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kenada

Legend
Supporter
I disagree with Thompson's definition of bounded accuracy (and had other sources discussing this in more detail that I've misplaced, oops) in that it conflates two interrelated concepts, both of which 5e explores-- the influence of level in causing bonuses to go up, and the influence of bonuses capable of overwhelming the D20. To his mind they were probably the same thing, but they can be separated, which is what Pathfinder 2e does, so we have to understand it from both dimensions.

The first is what he discusses in the article, they don't assume the numbers go up (accuracy wise) from the DM's perspective so a low level player can swing, and potentially hit a high level foe or vice versa. This is also what Pathfinder 2e doesn't have, as you guys mention, a sufficiently higher level foe is effectively invincible.

But Bounded Accuracy is also the limitation of bonuses to keep the math within a certain range, when you see people discussing how character optimization in Pathfinder 1st edition often made rolling a d20 formality? That's what I'm discussing as another aspect of Bounded Accuracy, that 5e introduces to prevent that, accuracy bonuses are literally bounded. Pathfinder 2e and 5e both do this in order to prevent the players from optimizing away the d20 in order to keep variance relatively important. Its a big part of why 5e moved to Advantage + Disadvantage, and Pathfinder 2e is so finicky about preventing your from stacking bonuses.

In 5e terms that's the same thing, after all if you're already avoiding level scaling, then keeping the rest of the system's bonuses in line is the flipside-- a low level has a chance to win, a high level has a chance to lose, and you can't optimize that away either. But you can also go the Pathfinder 2e route, keep the variance similar but keep the upper and lower boundaries moving to emulate that feeling of level making you directly more powerful.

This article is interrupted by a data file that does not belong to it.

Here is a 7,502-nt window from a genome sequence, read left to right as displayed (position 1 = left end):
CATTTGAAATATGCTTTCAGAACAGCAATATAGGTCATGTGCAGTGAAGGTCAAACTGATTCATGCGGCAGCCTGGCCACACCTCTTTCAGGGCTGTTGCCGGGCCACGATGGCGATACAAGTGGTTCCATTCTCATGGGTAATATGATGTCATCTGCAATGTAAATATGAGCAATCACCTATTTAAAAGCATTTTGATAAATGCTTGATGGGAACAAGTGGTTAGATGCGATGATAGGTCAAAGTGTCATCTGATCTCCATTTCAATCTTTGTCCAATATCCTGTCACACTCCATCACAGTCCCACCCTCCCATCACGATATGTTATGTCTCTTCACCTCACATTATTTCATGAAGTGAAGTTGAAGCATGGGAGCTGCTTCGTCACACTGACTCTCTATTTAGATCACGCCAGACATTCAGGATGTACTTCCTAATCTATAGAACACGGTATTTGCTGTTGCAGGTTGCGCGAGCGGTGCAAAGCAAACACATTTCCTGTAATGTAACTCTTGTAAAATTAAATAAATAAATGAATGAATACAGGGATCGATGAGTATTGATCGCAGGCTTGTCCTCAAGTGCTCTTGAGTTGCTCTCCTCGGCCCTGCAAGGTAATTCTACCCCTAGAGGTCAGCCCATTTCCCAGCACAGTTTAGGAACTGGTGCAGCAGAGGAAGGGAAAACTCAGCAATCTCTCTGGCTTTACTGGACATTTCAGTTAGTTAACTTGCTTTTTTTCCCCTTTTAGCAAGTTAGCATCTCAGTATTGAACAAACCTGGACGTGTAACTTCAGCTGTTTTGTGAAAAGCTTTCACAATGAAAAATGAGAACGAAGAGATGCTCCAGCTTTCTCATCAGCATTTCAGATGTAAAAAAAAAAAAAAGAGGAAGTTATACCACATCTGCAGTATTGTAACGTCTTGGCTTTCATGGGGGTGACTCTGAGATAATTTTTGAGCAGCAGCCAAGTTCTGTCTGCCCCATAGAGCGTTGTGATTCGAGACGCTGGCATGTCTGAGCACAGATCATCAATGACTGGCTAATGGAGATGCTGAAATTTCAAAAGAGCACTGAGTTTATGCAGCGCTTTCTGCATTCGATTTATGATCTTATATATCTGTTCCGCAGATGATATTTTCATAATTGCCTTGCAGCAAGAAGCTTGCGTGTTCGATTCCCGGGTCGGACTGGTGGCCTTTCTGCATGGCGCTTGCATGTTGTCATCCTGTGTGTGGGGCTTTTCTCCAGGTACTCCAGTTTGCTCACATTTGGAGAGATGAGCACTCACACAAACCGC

This is also why Pathfinder 2e's definition of Mook and Boss are contingent on their level position relative to the party, a +3 monster is a roughly the same amount of hard to hit regardless of what level it actually is, so you could actually drop level from prof for players (you'd have to eliminate item bonuses from both sides too though, those were hard coded back in after playtest data suggested people liked item upgrades being a requirement) but give monsters level variation in a +4/-4 range, and the balance would be maintained almost perfectly, with feats and stuff resulting in only minor increases and decreases in accuracy.

Which is the material variance in the PF2e system, level just serving to let different monsters play different roles to create a sense of power progression (struggling against adult dragons, and then being able to bat them aside with ease later, because they've gone from being +4 monsters to -4 monsters) on a math engine that polices variances to keep the d20 important and to stop character optimization from getting out of control.